Eastman Kodak Building
Later the Thaxton Building
1009 Olive Street
Architect: Klipstein and Rathmann
Built as a prototype display space for Eastman Kodak. The building housed DeMay Furs Ltd. ("Complete Fur Servicing") until 2001; today it is an event space.
The narrow three story building features a white terra cotta facade arranged into long, slender piers, with windows and Art Deco sculptural spandrel panels between them. The sculptural motifs are repeated in the terra cotta trim at the roofline. The storefront display and entryway remains fantastically intact today: The angled display case windows, the decorative ceiling, the ornamental terrazzo and bronze entry floor, and the Eastman Kodak initials etched in gray stone trim all remain.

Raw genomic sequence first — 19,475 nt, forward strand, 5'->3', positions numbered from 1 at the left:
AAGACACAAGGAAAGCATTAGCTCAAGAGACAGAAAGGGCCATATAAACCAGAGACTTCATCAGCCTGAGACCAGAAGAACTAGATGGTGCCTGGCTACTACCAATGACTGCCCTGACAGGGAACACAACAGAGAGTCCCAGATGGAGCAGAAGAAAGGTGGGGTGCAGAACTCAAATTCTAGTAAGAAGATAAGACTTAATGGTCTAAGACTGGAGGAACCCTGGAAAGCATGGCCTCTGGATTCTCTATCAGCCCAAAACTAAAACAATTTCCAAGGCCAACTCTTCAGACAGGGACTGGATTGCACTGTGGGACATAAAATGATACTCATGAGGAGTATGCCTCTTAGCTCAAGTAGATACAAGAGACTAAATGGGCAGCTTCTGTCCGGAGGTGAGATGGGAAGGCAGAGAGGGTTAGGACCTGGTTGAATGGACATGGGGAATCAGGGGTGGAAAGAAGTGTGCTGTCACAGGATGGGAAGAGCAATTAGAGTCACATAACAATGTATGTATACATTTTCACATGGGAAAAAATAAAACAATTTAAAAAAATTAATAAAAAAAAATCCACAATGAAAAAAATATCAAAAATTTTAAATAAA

In the early 2000s, this sharp Art Deco building was renovated into a bar and event space with fantastic new Jazz Age decor. The owners have continually upgraded the exterior since then, adding ornamental logos in the window, a fittingly exhuberant vertical neon sign, a delightful street level logo sign, and an entry canopy with the Thaxton logo on the end (which, sadly, covers up most of the aforementioned sign.)
The Thaxton Speakeasy
National Register nomination form
The block in March 2001, pre-renovation.
The block in August 1997, showing the battered condition of the storefront.
March 2001 - the spandrel panels are heavily rusted.